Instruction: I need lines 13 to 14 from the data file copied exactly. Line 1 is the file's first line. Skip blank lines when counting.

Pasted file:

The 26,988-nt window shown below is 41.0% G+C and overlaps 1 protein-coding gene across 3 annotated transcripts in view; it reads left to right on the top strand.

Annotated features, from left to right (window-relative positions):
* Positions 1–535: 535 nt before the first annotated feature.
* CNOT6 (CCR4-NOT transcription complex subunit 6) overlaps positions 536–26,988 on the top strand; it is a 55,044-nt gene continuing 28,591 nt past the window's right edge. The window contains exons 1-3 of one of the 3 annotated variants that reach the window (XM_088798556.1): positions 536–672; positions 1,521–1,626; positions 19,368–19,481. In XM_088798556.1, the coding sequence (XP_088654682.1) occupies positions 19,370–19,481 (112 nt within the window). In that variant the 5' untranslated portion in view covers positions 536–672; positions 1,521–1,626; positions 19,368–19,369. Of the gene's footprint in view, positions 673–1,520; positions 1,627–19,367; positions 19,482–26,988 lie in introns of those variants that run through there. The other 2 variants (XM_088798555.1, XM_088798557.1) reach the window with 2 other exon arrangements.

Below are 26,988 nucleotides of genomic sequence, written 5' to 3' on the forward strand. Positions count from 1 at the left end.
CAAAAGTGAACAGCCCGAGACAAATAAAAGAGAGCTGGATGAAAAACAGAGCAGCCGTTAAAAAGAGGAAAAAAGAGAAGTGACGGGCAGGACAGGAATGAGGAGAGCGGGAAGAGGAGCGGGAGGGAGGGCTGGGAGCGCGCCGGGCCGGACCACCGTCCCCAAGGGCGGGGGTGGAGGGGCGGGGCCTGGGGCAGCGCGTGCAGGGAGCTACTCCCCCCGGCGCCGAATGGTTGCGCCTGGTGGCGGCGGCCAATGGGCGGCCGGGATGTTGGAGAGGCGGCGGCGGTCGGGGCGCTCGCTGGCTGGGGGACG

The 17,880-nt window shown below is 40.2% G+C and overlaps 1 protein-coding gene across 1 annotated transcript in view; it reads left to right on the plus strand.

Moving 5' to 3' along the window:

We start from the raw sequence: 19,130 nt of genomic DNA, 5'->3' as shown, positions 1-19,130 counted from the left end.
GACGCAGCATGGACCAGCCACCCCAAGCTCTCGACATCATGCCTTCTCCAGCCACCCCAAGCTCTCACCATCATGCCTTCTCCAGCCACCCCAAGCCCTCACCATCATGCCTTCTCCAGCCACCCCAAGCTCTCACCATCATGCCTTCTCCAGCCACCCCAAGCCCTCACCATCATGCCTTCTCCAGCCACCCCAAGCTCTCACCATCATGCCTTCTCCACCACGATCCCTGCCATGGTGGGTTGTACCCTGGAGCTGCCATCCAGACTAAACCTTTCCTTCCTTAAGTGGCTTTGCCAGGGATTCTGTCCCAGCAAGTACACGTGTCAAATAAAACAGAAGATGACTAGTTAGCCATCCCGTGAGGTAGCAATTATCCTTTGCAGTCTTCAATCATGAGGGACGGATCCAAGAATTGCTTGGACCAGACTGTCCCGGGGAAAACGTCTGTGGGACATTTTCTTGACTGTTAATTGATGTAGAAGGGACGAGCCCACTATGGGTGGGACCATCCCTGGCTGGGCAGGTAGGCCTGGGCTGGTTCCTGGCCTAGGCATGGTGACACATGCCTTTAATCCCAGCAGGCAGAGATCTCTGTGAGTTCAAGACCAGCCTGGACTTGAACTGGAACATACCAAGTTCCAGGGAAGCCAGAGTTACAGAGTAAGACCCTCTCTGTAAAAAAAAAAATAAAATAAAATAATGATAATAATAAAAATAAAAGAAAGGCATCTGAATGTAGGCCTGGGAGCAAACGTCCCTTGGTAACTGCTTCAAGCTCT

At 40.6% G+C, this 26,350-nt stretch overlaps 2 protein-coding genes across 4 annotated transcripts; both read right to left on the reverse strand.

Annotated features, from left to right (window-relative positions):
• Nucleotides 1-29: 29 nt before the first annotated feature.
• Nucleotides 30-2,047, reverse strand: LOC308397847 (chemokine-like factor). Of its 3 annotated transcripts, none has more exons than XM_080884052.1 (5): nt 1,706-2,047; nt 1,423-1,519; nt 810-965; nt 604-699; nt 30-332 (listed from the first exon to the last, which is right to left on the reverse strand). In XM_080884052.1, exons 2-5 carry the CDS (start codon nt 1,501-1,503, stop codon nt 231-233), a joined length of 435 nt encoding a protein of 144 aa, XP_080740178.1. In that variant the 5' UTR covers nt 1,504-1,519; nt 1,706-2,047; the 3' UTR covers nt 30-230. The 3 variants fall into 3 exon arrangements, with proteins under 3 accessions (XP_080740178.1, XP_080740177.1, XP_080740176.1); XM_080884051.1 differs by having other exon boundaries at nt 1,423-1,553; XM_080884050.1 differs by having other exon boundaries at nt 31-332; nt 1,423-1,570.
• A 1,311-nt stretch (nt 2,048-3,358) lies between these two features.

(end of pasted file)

• Nucleotides 1-29: 29 nt before the first annotated feature.
• Nucleotides 30-2,047, reverse strand: LOC308397847 (chemokine-like factor). Of its 3 annotated transcripts, none has more exons than XM_080884052.1 (5): nt 1,706-2,047; nt 1,423-1,519; nt 810-965; nt 604-699; nt 30-332 (listed from the first exon to the last, which is right to left on the reverse strand). In XM_080884052.1, exons 2-5 carry the CDS (start codon nt 1,501-1,503, stop codon nt 231-233), a joined length of 435 nt encoding a protein of 144 aa, XP_080740178.1. In that variant the 5' UTR covers nt 1,504-1,519; nt 1,706-2,047; the 3' UTR covers nt 30-230. The 3 variants fall into 3 exon arrangements, with proteins under 3 accessions (XP_080740178.1, XP_080740177.1, XP_080740176.1); XM_080884051.1 differs by having other exon boundaries at nt 1,423-1,553; XM_080884050.1 differs by having other exon boundaries at nt 31-332; nt 1,423-1,570.